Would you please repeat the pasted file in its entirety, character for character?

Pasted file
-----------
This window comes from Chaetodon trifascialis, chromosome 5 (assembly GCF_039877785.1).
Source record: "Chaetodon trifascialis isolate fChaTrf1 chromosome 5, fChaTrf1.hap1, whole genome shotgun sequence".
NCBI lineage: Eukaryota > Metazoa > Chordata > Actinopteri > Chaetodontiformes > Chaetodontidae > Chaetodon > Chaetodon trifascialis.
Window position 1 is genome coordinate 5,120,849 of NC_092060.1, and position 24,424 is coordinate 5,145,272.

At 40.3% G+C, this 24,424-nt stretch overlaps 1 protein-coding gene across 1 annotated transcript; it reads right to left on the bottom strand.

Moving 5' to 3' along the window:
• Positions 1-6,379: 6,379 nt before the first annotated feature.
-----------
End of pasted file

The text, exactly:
This window comes from Chaetodon trifascialis, chromosome 5 (assembly GCF_039877785.1).
Source record: "Chaetodon trifascialis isolate fChaTrf1 chromosome 5, fChaTrf1.hap1, whole genome shotgun sequence".
NCBI lineage: Eukaryota > Metazoa > Chordata > Actinopteri > Chaetodontiformes > Chaetodontidae > Chaetodon > Chaetodon trifascialis.
Window position 1 is genome coordinate 5,120,849 of NC_092060.1, and position 24,424 is coordinate 5,145,272.

At 40.3% G+C, this 24,424-nt stretch overlaps 1 protein-coding gene across 1 annotated transcript; it reads right to left on the bottom strand.

Moving 5' to 3' along the window:
• Positions 1-6,379: 6,379 nt before the first annotated feature.